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But last year in Cincinnati, we had 4 months of close to zero rain. My rainbarrels were empty all season. If I hadn't been watering from the hose, everything would have been dead. As it was I lost some things (including I think my strawberry patch and a couple shrubs) because I just couldn't bring myself to pour out as much water as they needed... My lawn needs to be reseeded in spots, because I make it a principle never to water grass!

But what a wonderful gift, free access to all that land!
Twitter account I manage for local Sierra Club: https://twitter.com/CherokeeGroupSC Facebook page I manage for them: https://www.facebook.com/groups/65310596576/ Come and find me and lots of great information, inspiration

greenstubbs
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Posts: 231
Joined: Thu Sep 09, 2010 10:41 pm
Location: N. Nevada

cynthia_h wrote:
jal_ut wrote:Nice plot for $5, you did good.

Growing crops without water is a foreign concept to me. Here in dry Utah we can't grow a garden without weekly irrigation. ....

Have a great season.
Same here. Bay Area weather: it *never* rains from approx. April 1 to November 15. Sometimes it will start raining "early"--in mid-October. So access to water is essential to growing anything.

Cynthia
That's what I love about living out here, the weather is so choice! You give the amount of water required and you can grow anything. I'm hoping for a bumper out of my "victory garden" this year.

wordwiz
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Posts: 331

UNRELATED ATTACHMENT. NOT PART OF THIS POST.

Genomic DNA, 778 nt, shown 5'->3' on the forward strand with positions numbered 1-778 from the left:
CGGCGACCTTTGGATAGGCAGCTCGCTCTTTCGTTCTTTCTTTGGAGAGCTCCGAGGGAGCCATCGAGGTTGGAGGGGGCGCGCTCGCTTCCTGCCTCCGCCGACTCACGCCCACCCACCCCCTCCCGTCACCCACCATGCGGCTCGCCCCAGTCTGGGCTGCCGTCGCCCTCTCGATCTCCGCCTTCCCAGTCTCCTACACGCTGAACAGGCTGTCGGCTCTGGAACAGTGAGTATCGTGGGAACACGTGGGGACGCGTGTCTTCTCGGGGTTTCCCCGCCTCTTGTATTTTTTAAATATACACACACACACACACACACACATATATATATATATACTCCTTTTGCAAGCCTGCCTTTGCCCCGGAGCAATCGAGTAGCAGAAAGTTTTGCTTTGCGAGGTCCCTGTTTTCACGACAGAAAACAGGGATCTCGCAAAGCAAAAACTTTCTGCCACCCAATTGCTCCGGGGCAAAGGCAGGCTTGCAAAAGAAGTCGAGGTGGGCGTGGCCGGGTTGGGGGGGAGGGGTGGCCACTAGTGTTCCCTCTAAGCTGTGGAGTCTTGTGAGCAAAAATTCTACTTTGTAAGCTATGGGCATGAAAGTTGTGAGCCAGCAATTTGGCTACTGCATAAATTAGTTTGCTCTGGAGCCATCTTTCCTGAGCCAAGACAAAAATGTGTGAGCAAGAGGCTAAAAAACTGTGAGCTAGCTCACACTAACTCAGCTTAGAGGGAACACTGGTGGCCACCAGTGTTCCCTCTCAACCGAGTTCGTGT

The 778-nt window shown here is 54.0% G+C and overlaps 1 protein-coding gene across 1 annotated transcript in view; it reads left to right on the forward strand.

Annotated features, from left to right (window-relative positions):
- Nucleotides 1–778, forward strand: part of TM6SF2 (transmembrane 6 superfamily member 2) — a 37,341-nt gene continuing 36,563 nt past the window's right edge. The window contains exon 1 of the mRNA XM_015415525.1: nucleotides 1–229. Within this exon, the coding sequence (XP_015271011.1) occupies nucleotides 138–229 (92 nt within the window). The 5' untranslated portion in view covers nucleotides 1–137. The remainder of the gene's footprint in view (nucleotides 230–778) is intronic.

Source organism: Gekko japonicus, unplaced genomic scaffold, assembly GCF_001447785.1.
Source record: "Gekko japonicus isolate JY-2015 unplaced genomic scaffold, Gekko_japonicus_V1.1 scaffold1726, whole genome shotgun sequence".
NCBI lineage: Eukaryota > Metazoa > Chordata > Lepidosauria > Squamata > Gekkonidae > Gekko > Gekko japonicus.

Joined: Fri Dec 10, 2010 9:44 pm
Location: Cincinnati

rainbowgardener wrote:But last year in Cincinnati, we had 4 months of close to zero rain. My rainbarrels were empty all season. If I hadn't been watering from the hose, everything would have been dead. As it was I lost some things (including I think my strawberry patch and a couple shrubs) because I just couldn't bring myself to pour out as much water as they needed... My lawn needs to be reseeded in spots, because I make it a principle never to water grass!

But what a wonderful gift, free access to all that land!
RBG,

Yeah, last year was worse than any season I can ever recall. I helped raise tobacco for about 30 years and never remember a season where we lost almost everything. Lowered production, true. But it seemed we always got that one decent rain sometime in August. It doesn't seem to be too expensive, I would need about 5500 gallons to give the rows an inch of water - I use to fill a swimming pool that used 23,000! Plus, Lockland has the best water in the Tri-State - very little chlorine and from what a brewer told me, it is a different type that breaks down easier. But since the site has a (plugged) 6" service line, it wouldn't take much time to water it.

Mike